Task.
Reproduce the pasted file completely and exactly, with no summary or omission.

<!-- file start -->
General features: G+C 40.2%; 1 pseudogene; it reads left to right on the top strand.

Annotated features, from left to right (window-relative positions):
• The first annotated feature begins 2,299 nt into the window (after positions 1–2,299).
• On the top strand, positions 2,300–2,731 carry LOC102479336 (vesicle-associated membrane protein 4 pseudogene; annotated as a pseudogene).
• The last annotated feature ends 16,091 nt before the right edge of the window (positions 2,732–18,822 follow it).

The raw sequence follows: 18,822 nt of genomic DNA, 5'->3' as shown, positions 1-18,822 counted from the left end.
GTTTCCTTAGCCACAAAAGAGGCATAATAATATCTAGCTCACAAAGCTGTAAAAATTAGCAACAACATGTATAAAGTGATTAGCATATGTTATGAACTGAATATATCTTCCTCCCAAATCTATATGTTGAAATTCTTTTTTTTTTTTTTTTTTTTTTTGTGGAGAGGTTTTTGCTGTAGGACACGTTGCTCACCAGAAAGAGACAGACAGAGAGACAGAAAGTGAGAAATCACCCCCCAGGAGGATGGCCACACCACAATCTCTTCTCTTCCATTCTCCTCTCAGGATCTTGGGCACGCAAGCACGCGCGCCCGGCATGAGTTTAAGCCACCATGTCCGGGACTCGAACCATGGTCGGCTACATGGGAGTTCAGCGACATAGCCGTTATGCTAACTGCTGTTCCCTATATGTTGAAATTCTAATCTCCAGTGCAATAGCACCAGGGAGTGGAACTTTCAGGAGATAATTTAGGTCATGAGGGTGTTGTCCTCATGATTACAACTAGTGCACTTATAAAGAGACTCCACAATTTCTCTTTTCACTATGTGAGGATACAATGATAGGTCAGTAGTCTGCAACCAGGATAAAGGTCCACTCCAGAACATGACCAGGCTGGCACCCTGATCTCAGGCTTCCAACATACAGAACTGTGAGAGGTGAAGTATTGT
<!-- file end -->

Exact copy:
General features: G+C 40.2%; 1 pseudogene; it reads left to right on the top strand.

Annotated features, from left to right (window-relative positions):
• The first annotated feature begins 2,299 nt into the window (after positions 1–2,299).
• On the top strand, positions 2,300–2,731 carry LOC102479336 (vesicle-associated membrane protein 4 pseudogene; annotated as a pseudogene).
• The last annotated feature ends 16,091 nt before the right edge of the window (positions 2,732–18,822 follow it).

The raw sequence follows: 18,822 nt of genomic DNA, 5'->3' as shown, positions 1-18,822 counted from the left end.
GTTTCCTTAGCCACAAAAGAGGCATAATAATATCTAGCTCACAAAGCTGTAAAAATTAGCAACAACATGTATAAAGTGATTAGCATATGTTATGAACTGAATATATCTTCCTCCCAAATCTATATGTTGAAATTCTTTTTTTTTTTTTTTTTTTTTTTGTGGAGAGGTTTTTGCTGTAGGACACGTTGCTCACCAGAAAGAGACAGACAGAGAGACAGAAAGTGAGAAATCACCCCCCAGGAGGATGGCCACACCACAATCTCTTCTCTTCCATTCTCCTCTCAGGATCTTGGGCACGCAAGCACGCGCGCCCGGCATGAGTTTAAGCCACCATGTCCGGGACTCGAACCATGGTCGGCTACATGGGAGTTCAGCGACATAGCCGTTATGCTAACTGCTGTTCCCTATATGTTGAAATTCTAATCTCCAGTGCAATAGCACCAGGGAGTGGAACTTTCAGGAGATAATTTAGGTCATGAGGGTGTTGTCCTCATGATTACAACTAGTGCACTTATAAAGAGACTCCACAATTTCTCTTTTCACTATGTGAGGATACAATGATAGGTCAGTAGTCTGCAACCAGGATAAAGGTCCACTCCAGAACATGACCAGGCTGGCACCCTGATCTCAGGCTTCCAACATACAGAACTGTGAGAGGTGAAGTATTGT